What the future of the Brainerd Lakes Regional Airport will be in light of Delta Air Lines’ announcement that it intends to drop service here, nobody knows.
But what airport officials want residents of the Brainerd lakes area to know is that air service in some form will continue at the airport.
“The name on the plane may change but the anticipation is we will continue to have service,” said Steve Sievek, airport manager. “We don’t want the public in Brainerd giving up on us. It’s not a case of gloom and doom at all.”
Sievek said that sentiment was the focus of the airport commission’s public relations and marketing subcommittee, which met Thursday. Delta last week informed the city and county, which jointly own the airport, that it intends to cease air service in Brainerd and 23 other small cities across the country.
Rep. Chip Cravaack, R-Minn., in a news release last week said Delta’s notice of termination triggered a process where the U.S. Department of Transportation will seek a carrier to provide unsubsidized air service for Brainerd Lakes Regional Airport. Great Lakes Airlines has expressed interest and Sievek said Delta is pushing for Great Lakes to take over that service.
Cravaack, who serves on the Transportation and Infrastructure Committee and is vice chairman of the aviation subcommittee and chairman of the Essential Air Service Working Group, said if the DOT can’t find a carrier willing to provide unsubsidized air service it will accept sealed bids from carriers willing to provide a minimum level of service with a federal subsidy. Such carriers must document that they cannot make a profit without a subsidy. If no sealed bids are received then Delta Air Lines or its subsidiaries, Pinnacle Airlines and Mesaba Aviation, will be required to continue air service in Brainerd while being federally subsidized.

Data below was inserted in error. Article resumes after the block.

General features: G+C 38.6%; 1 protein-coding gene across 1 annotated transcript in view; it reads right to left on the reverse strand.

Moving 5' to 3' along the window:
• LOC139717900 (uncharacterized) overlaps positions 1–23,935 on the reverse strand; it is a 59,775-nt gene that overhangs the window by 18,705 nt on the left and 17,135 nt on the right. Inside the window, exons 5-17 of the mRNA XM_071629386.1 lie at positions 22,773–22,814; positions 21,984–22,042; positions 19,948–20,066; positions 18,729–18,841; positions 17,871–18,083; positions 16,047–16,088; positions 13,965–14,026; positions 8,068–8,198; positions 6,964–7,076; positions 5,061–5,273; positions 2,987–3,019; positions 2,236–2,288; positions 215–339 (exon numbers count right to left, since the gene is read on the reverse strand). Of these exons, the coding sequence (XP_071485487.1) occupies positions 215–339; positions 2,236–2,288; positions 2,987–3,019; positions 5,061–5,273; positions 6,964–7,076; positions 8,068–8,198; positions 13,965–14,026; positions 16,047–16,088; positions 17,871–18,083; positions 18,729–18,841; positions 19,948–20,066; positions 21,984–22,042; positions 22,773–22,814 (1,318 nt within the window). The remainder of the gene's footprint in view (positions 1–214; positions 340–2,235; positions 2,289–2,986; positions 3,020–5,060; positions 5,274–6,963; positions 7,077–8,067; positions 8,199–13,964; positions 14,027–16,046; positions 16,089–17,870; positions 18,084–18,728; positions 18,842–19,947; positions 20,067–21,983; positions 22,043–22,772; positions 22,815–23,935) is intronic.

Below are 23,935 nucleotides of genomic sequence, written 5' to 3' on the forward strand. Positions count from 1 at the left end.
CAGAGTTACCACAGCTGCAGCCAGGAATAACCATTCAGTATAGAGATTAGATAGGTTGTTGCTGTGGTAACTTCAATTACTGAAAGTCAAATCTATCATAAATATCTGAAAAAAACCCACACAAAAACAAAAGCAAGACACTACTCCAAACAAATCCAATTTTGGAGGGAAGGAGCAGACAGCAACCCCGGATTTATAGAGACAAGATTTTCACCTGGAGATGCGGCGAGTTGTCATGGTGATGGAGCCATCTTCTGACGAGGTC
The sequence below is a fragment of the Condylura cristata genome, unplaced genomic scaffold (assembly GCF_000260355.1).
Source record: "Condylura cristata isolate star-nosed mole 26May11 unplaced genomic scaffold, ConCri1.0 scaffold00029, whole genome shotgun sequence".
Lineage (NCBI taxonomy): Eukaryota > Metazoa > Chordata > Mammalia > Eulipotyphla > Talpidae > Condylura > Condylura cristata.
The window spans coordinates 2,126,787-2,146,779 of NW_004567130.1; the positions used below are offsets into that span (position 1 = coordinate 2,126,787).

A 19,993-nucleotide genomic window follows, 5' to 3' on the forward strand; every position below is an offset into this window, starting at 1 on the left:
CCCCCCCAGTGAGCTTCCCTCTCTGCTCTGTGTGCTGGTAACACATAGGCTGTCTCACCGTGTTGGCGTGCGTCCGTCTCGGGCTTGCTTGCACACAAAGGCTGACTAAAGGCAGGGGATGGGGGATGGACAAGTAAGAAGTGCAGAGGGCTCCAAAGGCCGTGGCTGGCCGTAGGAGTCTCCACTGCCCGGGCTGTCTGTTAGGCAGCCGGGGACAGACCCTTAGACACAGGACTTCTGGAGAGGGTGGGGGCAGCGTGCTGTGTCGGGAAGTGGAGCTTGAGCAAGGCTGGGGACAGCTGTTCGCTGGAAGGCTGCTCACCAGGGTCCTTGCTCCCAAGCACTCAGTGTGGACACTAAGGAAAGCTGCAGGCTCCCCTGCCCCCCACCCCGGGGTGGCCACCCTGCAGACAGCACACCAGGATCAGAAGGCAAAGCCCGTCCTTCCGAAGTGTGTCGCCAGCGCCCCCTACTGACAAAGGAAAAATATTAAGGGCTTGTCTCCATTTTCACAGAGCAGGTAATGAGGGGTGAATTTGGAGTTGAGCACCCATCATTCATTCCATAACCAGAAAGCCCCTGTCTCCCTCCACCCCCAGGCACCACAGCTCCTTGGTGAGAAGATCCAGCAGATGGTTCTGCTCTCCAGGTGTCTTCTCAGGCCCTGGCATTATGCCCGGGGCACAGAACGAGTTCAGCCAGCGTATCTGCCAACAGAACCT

Sievek will be sitting in Monday on a teleconference with a senior vice president with Delta and on Tuesday he will be in Bemidji for a meeting of the Local Airline Service Action Committee to discuss the issue with other airport managers and Minnesota Department of Transportation Aeronautics.
“Hopefully between these two encounters we may know a little more,” Sievek said.
Beth Pfingsten, chairwoman of the airport commission, said what is known is that Delta will stay in Brainerd until the commission has answers to its questions. She noted the subcommittee has been meeting for some time to find a second carrier for the airport. The goal now, she said, is to continue that work while marketing the airport for Delta’s replacement.
“We’re not going to roll over and die here,” Pfingsten said. “We will have a viable airport and, if at all possible, with carrier options. So we’re telling people to continue to plan their vacation, continue to fly out of Brainerd. We will be here into the future, we just don’t know what it’s going to look like down the road.”
Pfingsten noted Sun Country uses the airport several times a year for charter flights. She would like to see a carrier with direct connections to Chicago or Denver.
MATT ERICKSON may be reached at firstname.lastname@example.org or 855-5857.